The Nuwaubian Nation takes the reader on a journey into an African-American spiritual movement. The United Nuwaubian Nation has changed shape since its inceptions in the 1970s, transforming from a Black Hebrew mystery school into a Muslim utopian community in Brooklyn, N.Y.; from an Egyptian theme park into an Amerindian reserve in rural Georgia. This book follows the extraordinary career of Dwight York, who in his teens started out in a New York street gang, but converted to Islam in prison. Emerging as a Black messiah, York proceeded to break the Paleman’s spell of Kingu and to guide his people through a series of racial/religious identities that demanded dramatic changes in costume, gender roles and lifestyle. Dr. York’s Blackosophy is analyzed as a new expression of that ancient mystical worldview, Gnosticism. Referring to theories in the sociology of deviance and media studies, the author tracks the escalating hostilities against the group that climaxed in a Waco-style FBI raid on the Nuwaubian compound in 2002. In the ensuing legal process we witness Dr. York’s dramatic reversals of fortune; he is now serving a 135-year sentence as his Black Panther lawyer prepares to take his case to the Supreme Court. This book presents fresh and important insights into racialist spirituality and the social control of unconventional religions in America.
Table of Contents
Contents: Preface: 'overstanding' the Nuwaubians; 'Don't believe me, check it out for yourself!'; Holy madness, crazy wisdom; The Ansaaru Allah community; Tama Re and the FBI raid on a 'sovereign nation'; Dr York's trials; Regressing into the millennium; Black Messiahs in America: religious leaders or racketeers?; Bibliography; Index.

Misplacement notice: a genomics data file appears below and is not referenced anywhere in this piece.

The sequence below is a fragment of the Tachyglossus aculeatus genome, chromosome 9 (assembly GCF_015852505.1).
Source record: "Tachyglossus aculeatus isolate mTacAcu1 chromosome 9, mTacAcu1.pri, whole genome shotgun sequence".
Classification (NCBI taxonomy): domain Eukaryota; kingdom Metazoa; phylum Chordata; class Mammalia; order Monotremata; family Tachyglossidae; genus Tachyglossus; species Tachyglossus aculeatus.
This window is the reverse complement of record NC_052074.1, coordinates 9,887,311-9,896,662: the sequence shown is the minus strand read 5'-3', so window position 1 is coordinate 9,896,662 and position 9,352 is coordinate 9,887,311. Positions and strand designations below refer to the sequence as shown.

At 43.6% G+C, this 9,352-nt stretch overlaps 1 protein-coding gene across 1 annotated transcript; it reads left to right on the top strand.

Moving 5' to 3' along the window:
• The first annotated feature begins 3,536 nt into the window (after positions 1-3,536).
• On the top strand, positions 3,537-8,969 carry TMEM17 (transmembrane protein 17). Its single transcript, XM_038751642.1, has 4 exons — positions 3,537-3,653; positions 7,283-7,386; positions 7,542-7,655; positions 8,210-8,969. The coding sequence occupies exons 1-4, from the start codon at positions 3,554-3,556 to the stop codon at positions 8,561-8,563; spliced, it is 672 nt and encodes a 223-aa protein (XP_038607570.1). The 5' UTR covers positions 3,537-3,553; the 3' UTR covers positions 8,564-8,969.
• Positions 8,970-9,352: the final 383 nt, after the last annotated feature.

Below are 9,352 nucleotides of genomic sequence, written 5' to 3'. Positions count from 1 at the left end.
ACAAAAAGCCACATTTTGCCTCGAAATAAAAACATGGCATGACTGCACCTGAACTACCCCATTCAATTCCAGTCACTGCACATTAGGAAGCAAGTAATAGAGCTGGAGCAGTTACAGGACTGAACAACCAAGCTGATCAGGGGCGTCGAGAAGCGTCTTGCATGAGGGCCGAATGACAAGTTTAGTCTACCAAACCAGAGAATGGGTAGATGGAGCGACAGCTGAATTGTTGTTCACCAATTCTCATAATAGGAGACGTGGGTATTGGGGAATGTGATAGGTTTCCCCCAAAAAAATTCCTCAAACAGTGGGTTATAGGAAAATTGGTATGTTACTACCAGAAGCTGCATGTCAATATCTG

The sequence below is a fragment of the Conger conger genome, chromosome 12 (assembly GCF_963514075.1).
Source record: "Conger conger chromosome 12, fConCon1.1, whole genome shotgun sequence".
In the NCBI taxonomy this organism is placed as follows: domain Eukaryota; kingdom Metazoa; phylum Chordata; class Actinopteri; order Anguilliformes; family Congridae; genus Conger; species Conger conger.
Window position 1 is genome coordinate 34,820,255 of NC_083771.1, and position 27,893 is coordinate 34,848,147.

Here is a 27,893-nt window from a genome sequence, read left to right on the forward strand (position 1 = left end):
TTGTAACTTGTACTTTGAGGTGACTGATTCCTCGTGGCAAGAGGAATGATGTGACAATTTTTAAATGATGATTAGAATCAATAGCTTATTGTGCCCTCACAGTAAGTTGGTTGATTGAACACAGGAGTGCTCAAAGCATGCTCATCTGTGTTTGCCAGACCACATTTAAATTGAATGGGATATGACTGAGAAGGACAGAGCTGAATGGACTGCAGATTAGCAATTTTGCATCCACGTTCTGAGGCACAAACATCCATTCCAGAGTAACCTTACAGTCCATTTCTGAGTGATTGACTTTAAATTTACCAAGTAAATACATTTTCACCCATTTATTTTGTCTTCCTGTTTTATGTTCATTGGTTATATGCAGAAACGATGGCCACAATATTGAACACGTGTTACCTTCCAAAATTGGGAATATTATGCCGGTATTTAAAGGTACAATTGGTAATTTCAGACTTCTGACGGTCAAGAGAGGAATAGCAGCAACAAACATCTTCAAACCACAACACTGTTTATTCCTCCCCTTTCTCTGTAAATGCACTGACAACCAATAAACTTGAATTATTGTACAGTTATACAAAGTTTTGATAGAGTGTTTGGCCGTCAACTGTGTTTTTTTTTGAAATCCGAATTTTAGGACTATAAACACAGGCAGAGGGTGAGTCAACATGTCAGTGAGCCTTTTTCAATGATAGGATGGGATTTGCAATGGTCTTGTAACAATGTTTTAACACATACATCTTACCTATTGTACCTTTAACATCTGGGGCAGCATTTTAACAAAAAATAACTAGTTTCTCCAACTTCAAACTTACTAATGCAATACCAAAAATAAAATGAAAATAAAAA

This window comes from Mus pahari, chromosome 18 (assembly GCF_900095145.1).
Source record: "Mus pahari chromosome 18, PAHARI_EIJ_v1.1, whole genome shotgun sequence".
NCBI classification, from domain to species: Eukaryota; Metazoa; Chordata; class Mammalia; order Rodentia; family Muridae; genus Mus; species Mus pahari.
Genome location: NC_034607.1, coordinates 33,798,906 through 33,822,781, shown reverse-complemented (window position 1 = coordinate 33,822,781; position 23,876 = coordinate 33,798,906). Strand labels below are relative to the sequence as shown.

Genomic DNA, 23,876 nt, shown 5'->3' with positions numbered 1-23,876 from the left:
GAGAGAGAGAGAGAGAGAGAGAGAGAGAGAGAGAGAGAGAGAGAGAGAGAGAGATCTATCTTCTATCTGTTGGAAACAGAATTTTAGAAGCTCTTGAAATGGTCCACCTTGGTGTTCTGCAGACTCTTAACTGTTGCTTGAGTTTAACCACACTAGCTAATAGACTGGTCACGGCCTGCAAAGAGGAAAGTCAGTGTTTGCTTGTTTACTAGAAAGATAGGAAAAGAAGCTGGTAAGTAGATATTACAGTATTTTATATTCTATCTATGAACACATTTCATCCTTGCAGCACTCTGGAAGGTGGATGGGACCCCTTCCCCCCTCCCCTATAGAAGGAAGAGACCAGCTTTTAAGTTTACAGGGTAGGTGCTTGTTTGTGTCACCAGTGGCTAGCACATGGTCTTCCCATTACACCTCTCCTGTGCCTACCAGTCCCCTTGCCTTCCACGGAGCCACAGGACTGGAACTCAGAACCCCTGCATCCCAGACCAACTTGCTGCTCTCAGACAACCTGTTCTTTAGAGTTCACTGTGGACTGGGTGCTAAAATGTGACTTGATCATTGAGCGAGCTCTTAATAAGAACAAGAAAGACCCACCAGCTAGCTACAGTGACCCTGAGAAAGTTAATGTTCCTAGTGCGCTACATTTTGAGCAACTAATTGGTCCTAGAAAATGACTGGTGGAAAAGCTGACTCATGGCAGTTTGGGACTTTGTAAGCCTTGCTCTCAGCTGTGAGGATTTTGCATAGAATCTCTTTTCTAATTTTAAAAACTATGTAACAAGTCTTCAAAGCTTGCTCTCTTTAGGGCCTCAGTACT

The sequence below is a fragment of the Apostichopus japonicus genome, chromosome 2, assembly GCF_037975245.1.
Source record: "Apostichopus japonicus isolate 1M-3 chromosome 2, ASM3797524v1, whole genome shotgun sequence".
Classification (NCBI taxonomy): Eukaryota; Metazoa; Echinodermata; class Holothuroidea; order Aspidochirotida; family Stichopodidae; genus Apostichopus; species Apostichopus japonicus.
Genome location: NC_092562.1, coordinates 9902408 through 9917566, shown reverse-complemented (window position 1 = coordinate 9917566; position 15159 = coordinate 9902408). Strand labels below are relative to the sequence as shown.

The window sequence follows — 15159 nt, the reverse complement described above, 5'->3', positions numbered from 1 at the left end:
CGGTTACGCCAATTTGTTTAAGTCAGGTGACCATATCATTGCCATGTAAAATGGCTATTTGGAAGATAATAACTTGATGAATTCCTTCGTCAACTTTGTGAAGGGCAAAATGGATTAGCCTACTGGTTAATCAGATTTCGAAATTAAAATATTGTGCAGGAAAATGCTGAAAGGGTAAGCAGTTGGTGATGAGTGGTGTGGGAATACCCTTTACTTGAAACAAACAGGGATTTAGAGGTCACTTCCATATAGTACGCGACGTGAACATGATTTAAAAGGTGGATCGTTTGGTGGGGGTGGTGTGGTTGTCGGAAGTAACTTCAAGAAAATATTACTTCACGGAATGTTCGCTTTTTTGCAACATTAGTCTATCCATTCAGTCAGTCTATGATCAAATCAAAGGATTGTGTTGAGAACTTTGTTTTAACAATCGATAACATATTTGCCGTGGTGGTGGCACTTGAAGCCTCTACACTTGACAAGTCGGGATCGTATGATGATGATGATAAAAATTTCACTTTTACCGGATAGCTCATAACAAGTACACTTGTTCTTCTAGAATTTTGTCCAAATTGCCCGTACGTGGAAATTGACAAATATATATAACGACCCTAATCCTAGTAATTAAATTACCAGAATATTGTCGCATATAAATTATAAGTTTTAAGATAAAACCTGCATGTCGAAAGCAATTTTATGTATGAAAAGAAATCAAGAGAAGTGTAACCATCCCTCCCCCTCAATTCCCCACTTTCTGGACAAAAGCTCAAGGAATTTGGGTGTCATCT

’Susan Palmer’s book, The Nuwaubian Nation: Black Spirituality and State Control, is a fascinating, well-written and informative study of one of the most interesting and complex Afro-American New Religious Movements in the United States, the Nuwaubian nation... All in all the critical approach and thorough methodology adopted by Palmer makes this book a strong academic publication that has the potential to become a reference work in the fields of religious studies, ethnography, anthropology, Afro-American history and religion, and law.’ Alternative Spirituality and Religion Review 'This is a well-written book that could be profitably used in classes in new religious movements to provide a springboard for discussions of charisma, leadership, the anti-cult movement, and other issues... The Nuwaubian Nation is an important contribution to the ethnographic literature on new religious movements.' Journal of Contemporary Religion 'Palmer thoughtfully wrestles with one of the most distinctive and controversial contemporary black religious communities, and provides insights and analysis useful to scholars of American religions and new religious movements alike.' Nova Religio ’This volume is an important contribution to the ethnographic study of new religious communities [...] Effective use of apostate interviews, local press cuttings and interviews with law enforcement agencies and legal counsels ensure also that Palmer is successful in overstanding� the Nuwaubians, not from an apologetic stance, nor from a blatantly reductionist establishment� stance, but by providing a much needed commentary and evaluation of this controversial and noteworthy movement.’ Fieldwork in Religion